The story I am about to tell you is true, the names have been changed to protect the foolish (albeit well-intentioned).
I was contacted by the owner, I’ll call her Sally, of a large, live stock guarding, mixed breed, dog. The dog had recently started biting her boyfriend Carl, who was also a member of the household. I was recommended to them by their vet who understood that aggression is often a by-product of, or caused by fear. There was talk of euthanizing the dog.
When I arrived at the house I saw a dog who though not very engaged with the people he lived with, did not appear extremely anxious or fearful. I asked Carl to call the dog and Fluffy complied with the request, his reticence understandable given the sternness in Carl’s voice, but he did go to him and once there seemed happy to accept pets and scratches. I found myself thinking, “The dog actually seems to like the guy.” The biting incidents, which had never torn clothing or punctured skin occurred either during or soon after Carl rolled the dog over on his side and held him down. The target of the bite was Carl’s arm. The reason for Carl’s behavior was because the dog would not ‘calm down’ when greeting him, or would not respond when aroused by other dogs going by outside the house. I also learned that Fluffy had been diagnosed with a tick-borne disease, one of the symptoms being ‘painful joints and neck’.
I didn’t need more information to come to the conclusion that the ‘alpha-rolling’ needed to stop. Whether the dog had finally gotten fed up with being restrained (it’s important to note that it requires a fair amount of force to hold down an 80lb dog who does not want to be held down), was being scared by the handling or the illness had made it physically painful, didn’t matter. The technique is not useful and as they were seeing, dangerous. Fluffy, in my opinion, had shown a lot of restraint himself. A dog his size could have easily separated Carl’s nose from his face, had he been inclined to do so. And Fluffy’s life was now on the line.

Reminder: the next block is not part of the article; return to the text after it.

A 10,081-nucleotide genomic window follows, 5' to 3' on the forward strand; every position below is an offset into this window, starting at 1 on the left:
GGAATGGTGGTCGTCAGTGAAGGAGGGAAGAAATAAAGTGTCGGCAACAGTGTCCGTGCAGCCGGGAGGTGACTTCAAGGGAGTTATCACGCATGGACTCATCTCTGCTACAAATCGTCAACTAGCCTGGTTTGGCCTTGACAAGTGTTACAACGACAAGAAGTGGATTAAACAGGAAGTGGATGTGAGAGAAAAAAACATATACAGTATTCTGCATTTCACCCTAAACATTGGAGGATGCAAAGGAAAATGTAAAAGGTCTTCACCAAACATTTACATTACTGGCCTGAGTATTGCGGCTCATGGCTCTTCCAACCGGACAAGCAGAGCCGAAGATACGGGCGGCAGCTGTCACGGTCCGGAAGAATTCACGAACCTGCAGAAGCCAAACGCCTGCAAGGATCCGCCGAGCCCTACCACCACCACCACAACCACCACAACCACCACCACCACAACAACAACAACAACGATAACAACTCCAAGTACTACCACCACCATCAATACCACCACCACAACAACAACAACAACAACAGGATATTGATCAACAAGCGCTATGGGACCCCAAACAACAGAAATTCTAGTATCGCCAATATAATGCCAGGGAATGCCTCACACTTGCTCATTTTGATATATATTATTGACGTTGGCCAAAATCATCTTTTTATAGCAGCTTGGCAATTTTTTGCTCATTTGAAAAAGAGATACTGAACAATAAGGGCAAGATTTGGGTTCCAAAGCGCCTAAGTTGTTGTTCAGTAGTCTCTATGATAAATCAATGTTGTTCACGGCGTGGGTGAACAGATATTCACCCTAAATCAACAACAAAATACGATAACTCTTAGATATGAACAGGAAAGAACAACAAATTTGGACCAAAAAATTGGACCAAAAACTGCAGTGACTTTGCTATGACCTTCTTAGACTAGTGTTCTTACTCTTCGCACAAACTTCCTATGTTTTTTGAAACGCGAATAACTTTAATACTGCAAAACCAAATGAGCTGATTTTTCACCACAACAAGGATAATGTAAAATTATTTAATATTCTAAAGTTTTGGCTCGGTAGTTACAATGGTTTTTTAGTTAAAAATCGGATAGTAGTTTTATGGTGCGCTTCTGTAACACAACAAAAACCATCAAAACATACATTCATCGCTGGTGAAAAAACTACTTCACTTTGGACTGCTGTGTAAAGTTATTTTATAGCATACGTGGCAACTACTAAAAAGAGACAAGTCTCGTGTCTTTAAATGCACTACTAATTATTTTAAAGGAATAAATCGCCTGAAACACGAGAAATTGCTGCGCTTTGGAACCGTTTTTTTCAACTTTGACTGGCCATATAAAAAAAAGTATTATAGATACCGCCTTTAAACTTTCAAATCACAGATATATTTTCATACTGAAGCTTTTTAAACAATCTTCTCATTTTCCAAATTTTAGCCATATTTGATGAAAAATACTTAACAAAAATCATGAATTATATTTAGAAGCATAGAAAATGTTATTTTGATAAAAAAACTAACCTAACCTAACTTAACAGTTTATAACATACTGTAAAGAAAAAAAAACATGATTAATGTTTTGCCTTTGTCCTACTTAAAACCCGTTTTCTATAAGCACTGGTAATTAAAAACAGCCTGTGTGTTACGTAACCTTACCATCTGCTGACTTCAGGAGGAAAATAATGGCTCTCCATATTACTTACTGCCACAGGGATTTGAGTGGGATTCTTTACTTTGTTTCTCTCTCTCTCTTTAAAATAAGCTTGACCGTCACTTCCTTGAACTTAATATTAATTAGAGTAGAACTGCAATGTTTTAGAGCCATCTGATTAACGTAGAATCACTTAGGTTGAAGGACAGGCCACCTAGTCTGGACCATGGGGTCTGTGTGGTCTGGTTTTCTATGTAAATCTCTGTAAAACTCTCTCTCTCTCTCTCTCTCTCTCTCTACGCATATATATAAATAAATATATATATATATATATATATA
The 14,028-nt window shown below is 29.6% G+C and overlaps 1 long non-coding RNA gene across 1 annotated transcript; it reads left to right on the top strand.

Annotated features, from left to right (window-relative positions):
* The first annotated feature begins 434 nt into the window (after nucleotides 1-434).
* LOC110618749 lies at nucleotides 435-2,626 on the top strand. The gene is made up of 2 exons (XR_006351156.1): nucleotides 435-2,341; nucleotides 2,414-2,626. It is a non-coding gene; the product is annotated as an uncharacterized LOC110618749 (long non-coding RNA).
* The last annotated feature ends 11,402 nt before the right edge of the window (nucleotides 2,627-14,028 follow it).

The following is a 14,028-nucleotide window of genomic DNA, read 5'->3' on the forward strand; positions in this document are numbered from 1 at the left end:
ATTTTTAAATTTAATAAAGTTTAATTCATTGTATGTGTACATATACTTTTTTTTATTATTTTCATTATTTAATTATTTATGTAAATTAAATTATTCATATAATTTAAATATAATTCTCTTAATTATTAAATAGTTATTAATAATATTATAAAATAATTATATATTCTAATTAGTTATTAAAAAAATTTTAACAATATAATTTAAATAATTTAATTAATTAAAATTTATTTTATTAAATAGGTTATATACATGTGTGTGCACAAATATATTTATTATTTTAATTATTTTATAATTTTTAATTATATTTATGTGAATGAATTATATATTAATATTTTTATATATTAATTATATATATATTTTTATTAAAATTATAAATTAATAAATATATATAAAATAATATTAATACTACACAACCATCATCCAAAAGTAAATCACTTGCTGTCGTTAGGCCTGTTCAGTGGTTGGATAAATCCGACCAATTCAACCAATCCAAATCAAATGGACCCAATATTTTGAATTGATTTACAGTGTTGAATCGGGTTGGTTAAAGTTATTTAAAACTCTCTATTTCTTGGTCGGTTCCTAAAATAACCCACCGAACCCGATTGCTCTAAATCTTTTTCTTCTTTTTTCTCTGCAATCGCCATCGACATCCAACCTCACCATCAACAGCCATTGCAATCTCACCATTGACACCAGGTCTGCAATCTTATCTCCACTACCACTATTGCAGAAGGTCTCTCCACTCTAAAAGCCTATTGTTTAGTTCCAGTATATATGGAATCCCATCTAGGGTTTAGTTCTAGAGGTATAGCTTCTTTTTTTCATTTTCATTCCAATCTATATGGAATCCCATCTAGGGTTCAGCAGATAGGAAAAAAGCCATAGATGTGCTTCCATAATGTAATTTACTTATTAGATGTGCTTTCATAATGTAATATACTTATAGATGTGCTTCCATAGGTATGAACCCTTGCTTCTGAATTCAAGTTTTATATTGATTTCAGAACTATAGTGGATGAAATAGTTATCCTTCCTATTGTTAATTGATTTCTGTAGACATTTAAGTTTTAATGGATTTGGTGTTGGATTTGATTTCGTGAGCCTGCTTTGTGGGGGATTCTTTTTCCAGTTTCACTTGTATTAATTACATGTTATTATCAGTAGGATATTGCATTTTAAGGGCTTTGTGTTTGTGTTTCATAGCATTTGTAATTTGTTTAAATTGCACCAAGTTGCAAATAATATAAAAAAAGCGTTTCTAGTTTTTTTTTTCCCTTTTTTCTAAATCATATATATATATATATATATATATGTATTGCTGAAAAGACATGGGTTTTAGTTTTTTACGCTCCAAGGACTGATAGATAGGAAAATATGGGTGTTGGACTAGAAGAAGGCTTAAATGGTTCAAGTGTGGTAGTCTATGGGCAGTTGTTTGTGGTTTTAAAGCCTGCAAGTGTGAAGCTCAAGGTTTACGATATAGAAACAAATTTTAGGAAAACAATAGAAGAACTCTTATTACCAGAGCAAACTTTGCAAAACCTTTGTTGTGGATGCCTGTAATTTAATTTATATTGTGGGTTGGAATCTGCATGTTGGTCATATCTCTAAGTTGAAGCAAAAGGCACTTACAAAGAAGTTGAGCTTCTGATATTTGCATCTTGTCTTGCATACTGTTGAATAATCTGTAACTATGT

I offered other suggestions regarding how Fluffy’s life could be improved and everyone could be happier, but I could sense resistance from Sally and Carl. Both were skeptical that Carl’s handling of the dog was responsible for Fluffy’s response, he was just doing what the ‘people at the 7/11’ had told him to do. I will repeat that in a different way. Carl was following the advice given to him by people who either worked or shopped at a local convenience store.
Many of the opportunities we have for networking using social media is like the 7/11, it’s convenient and we often find what we need. If you’re reading labels on over the counter medications because your toddler has had a fever for two days, isn’t eating and is lethargic, you might bump into a pediatrician who can give you good advice. But the best advice you’d get is, “Your kid is sick, call your doctor.”
Online chats and forums can be great places to connect with people:
“I love cocker spaniels too!”
“Found a great deal on dog treats.”
“Check out this cute video.”
Using them to find solutions to potentially dangerous medical or behavioral problems is as the saying goes, “Penny wise, pound foolish.”
According to Dr. Karen Overall more dogs are euthanized because of behavioral issues than medical ones. That being the case, seeking the assistance of a professional in regard to challenging behavior is as important as consulting with a vet when a dog is sick. When you have questions about how to handle behavioral issues with your dog seek out professional trainers who have a solid foundation in reward-based training techniques. There are plenty of self-described trainers, behaviorists, dog psychologists and whisperers who may only make the problem worse.
A good trainer will help you diagnose the cause of the problem, based on an education in animal behavior as researched by scientists and ethologists, not on current pop knowledge of dogs and why they do the things they do. They will provide you with techniques to help you manage your dog, without using pain or intimidation, while you progress with skill building and changing responses. They will also not hesitate to direct you to another trainer who has more experience with a particular behavioral challenge, especially dangerous or life threatening ones.
When your dog’s life or safety, or the safety of those around her are on the line, you, or your dog, may end up paying too much for free advice.